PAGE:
In a typical network, some switches are configured as VTP servers and other switches are configured as VTP clients. A VLAN created on a VTP server switch is automatically advertised to all switches inside the same VTP domain. A VTP domain is simply the collection of switches with the same VTP domain name configured.
To exchange VTP messages, five requirements must be met:
1. a switch has to be configured as either a VTP server or VTP client
2. the VTP domain name has to be the same on both switches
3. if present, the VTP domain password has to be the same
4. VTP versions have to match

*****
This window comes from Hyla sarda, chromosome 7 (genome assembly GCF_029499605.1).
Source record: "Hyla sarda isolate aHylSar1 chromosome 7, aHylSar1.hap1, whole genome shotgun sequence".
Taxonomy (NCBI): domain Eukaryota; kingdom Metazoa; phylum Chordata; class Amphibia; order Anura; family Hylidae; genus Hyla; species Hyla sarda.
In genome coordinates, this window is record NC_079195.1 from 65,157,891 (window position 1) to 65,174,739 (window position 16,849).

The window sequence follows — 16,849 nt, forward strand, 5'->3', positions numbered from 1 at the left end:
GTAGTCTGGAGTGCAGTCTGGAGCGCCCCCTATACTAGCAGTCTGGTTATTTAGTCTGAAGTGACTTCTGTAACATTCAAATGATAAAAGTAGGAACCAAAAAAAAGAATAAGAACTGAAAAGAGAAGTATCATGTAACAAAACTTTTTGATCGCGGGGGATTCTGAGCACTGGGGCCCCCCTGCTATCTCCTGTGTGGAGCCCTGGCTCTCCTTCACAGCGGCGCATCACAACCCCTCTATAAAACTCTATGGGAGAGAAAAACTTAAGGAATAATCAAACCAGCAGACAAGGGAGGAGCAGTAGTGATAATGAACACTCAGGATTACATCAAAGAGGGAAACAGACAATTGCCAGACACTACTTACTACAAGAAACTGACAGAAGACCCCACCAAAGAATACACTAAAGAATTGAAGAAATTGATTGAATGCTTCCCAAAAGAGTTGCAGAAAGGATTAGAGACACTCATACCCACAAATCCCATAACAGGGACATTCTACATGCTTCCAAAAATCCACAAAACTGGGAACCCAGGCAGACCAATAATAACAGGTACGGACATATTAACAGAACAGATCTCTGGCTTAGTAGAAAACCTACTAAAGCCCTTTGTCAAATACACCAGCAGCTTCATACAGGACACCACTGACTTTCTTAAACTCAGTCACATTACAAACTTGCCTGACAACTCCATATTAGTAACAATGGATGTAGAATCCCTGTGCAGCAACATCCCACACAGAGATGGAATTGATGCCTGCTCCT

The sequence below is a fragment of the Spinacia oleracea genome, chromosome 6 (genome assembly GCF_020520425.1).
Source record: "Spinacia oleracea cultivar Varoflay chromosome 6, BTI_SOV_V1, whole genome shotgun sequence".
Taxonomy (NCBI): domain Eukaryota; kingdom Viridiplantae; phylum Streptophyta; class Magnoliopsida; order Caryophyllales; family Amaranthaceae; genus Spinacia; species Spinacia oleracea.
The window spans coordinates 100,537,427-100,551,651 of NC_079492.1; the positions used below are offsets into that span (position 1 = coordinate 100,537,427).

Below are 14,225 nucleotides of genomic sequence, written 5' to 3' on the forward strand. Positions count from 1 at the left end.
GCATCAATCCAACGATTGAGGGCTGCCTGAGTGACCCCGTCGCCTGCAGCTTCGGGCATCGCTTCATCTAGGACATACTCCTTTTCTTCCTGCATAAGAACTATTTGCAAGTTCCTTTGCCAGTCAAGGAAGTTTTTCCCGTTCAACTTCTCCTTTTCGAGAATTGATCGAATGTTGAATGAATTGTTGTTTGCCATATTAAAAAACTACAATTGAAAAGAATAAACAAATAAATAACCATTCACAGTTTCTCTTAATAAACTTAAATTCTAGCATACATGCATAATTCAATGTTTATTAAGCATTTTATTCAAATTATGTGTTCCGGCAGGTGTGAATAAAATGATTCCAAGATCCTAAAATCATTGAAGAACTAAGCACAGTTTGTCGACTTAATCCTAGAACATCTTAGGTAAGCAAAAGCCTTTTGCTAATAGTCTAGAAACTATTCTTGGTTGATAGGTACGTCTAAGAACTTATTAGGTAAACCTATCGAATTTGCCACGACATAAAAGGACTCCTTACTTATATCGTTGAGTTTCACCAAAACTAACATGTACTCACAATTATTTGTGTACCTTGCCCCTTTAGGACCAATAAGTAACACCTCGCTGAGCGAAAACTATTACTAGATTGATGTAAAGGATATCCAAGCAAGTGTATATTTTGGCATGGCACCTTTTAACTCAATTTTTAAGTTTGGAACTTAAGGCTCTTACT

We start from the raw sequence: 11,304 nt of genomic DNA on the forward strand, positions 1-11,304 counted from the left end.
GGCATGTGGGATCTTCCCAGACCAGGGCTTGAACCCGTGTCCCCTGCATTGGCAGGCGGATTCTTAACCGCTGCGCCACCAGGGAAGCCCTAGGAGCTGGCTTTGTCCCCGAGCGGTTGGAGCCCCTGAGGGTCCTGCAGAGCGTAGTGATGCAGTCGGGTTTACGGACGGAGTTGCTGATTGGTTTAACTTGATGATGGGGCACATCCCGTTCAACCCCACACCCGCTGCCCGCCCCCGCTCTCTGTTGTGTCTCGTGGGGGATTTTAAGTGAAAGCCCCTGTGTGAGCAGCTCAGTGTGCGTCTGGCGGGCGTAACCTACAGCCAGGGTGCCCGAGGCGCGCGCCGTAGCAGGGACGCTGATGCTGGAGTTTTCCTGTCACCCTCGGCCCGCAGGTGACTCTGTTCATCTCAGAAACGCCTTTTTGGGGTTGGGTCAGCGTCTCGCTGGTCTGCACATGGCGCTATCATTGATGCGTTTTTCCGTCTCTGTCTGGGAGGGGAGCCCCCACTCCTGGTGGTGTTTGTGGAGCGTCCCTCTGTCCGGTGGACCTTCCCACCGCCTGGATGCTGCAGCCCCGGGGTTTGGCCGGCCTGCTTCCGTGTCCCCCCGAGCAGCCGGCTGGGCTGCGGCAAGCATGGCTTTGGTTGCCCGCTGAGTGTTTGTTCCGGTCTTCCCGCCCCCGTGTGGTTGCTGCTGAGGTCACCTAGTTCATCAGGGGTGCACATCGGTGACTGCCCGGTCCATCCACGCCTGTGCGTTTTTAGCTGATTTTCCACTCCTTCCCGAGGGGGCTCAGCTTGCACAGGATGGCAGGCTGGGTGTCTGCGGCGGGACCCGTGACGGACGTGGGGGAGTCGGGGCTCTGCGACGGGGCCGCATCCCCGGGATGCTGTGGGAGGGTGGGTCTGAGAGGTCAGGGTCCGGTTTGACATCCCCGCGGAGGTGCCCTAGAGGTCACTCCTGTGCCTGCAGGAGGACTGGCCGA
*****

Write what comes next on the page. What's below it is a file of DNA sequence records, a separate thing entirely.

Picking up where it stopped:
5. the link between the switches has to be a trunk link
Consider the following simple example. Switches SW1 and SW2 are connected via trunk link. We will configure SW1 to serve as a VTP server and SW2 to serve as a VTP client.
First, we configure SW1:
Next, we configure SW2:
Now, we will create VLAN 50 on SW1. The information about this VLAN will automatically be propagated to SW2. SW2 should also create that VLAN.
On SW1, we will create the new VLAN:
VTP forces SW2 to create the same VLAN: